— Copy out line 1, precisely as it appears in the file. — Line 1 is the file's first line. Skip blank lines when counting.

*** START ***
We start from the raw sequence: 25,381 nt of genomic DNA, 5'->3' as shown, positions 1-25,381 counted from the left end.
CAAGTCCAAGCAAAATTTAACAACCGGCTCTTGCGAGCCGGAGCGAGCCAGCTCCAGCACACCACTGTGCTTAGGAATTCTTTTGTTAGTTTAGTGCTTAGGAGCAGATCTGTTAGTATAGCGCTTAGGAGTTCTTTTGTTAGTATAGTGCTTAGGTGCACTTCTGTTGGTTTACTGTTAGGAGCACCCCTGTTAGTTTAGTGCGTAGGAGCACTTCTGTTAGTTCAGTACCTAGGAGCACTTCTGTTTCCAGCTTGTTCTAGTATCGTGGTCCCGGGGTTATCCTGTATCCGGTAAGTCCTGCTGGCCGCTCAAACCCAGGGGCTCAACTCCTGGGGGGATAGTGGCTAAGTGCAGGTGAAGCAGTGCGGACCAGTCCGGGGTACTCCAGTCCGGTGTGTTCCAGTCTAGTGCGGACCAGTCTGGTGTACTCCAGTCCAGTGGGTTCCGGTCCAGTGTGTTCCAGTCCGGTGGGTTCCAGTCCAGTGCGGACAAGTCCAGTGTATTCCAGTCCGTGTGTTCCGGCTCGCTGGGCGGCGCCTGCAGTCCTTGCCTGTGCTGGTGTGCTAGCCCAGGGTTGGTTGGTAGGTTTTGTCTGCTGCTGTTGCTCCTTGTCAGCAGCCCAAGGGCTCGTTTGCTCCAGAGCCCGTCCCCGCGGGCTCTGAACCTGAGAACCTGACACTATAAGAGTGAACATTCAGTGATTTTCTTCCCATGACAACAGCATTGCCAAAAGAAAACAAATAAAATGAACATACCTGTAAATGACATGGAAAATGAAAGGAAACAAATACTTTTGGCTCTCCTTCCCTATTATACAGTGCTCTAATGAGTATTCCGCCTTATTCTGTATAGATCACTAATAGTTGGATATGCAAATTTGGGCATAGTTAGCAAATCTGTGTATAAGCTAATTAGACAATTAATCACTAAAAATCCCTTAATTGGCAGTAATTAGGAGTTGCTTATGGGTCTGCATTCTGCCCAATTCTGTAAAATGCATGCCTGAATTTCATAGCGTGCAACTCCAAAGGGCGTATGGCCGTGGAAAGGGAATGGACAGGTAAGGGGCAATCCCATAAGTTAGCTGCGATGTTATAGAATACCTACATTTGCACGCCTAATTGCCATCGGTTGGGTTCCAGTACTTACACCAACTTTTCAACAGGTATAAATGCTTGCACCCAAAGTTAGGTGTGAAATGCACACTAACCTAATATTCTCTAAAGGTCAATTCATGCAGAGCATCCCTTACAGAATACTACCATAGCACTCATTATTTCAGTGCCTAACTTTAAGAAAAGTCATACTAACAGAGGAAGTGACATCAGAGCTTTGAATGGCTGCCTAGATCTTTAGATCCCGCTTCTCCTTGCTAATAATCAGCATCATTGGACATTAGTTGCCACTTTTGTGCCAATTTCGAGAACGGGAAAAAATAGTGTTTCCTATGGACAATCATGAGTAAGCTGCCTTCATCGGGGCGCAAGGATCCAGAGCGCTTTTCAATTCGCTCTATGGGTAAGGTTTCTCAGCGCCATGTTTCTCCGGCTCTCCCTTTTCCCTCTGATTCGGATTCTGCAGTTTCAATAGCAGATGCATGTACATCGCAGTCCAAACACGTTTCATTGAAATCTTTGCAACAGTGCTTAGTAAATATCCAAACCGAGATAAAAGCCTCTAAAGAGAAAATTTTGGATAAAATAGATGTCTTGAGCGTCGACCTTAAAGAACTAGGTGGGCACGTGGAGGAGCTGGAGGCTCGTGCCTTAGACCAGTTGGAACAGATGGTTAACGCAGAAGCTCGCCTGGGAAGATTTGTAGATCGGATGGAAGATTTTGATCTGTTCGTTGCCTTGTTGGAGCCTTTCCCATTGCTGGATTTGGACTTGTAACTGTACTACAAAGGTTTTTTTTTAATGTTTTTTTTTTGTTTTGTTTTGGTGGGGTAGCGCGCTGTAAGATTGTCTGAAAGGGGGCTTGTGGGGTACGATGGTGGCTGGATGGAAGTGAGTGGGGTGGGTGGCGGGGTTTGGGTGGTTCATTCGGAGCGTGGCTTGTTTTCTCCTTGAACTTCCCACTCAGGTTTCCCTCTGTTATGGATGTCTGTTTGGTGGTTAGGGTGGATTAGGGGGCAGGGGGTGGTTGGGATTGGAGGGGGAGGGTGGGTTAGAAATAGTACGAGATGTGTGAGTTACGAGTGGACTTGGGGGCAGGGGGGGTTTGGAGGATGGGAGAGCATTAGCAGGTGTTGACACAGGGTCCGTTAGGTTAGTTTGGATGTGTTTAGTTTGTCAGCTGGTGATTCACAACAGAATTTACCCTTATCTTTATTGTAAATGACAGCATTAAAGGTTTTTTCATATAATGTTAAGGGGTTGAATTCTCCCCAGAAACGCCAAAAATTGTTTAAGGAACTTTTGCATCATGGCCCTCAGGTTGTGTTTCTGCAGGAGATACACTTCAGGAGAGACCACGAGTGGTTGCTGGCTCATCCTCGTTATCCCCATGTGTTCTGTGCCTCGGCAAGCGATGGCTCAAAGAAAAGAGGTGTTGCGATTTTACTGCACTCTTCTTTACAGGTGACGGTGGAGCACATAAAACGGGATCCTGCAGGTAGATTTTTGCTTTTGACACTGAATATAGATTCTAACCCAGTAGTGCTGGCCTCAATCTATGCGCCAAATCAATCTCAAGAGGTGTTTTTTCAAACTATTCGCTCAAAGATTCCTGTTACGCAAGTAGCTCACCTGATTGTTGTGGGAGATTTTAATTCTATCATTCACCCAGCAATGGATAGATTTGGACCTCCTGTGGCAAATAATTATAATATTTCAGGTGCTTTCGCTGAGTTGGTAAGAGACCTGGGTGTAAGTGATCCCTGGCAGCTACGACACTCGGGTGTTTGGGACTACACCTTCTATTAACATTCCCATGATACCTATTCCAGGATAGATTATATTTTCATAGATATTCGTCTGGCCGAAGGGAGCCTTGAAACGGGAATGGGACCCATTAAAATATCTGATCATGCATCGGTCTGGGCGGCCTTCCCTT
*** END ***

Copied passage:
We start from the raw sequence: 25,381 nt of genomic DNA, 5'->3' as shown, positions 1-25,381 counted from the left end.